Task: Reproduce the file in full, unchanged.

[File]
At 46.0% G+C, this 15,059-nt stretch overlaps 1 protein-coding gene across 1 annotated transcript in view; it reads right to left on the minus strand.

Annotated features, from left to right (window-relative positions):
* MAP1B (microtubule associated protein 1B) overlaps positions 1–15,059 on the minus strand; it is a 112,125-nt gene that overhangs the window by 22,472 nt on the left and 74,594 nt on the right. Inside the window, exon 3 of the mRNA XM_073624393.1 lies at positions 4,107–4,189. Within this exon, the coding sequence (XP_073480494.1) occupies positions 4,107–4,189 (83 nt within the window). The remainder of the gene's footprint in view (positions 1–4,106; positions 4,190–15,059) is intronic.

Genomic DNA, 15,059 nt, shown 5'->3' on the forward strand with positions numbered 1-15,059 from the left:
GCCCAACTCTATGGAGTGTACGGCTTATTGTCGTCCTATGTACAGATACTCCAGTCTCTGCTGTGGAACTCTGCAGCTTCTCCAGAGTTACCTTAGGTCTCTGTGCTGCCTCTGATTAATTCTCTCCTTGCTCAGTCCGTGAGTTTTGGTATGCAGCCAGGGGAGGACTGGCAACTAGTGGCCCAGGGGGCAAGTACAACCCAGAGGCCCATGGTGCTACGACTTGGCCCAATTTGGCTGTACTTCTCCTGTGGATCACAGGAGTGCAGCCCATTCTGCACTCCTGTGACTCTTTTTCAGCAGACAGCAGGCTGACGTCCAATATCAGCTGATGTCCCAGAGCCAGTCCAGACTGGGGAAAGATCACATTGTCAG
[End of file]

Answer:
At 46.0% G+C, this 15,059-nt stretch overlaps 1 protein-coding gene across 1 annotated transcript in view; it reads right to left on the minus strand.

Annotated features, from left to right (window-relative positions):
* MAP1B (microtubule associated protein 1B) overlaps positions 1–15,059 on the minus strand; it is a 112,125-nt gene that overhangs the window by 22,472 nt on the left and 74,594 nt on the right. Inside the window, exon 3 of the mRNA XM_073624393.1 lies at positions 4,107–4,189. Within this exon, the coding sequence (XP_073480494.1) occupies positions 4,107–4,189 (83 nt within the window). The remainder of the gene's footprint in view (positions 1–4,106; positions 4,190–15,059) is intronic.

Genomic DNA, 15,059 nt, shown 5'->3' on the forward strand with positions numbered 1-15,059 from the left:
GCCCAACTCTATGGAGTGTACGGCTTATTGTCGTCCTATGTACAGATACTCCAGTCTCTGCTGTGGAACTCTGCAGCTTCTCCAGAGTTACCTTAGGTCTCTGTGCTGCCTCTGATTAATTCTCTCCTTGCTCAGTCCGTGAGTTTTGGTATGCAGCCAGGGGAGGACTGGCAACTAGTGGCCCAGGGGGCAAGTACAACCCAGAGGCCCATGGTGCTACGACTTGGCCCAATTTGGCTGTACTTCTCCTGTGGATCACAGGAGTGCAGCCCATTCTGCACTCCTGTGACTCTTTTTCAGCAGACAGCAGGCTGACGTCCAATATCAGCTGATGTCCCAGAGCCAGTCCAGACTGGGGAAAGATCACATTGTCAG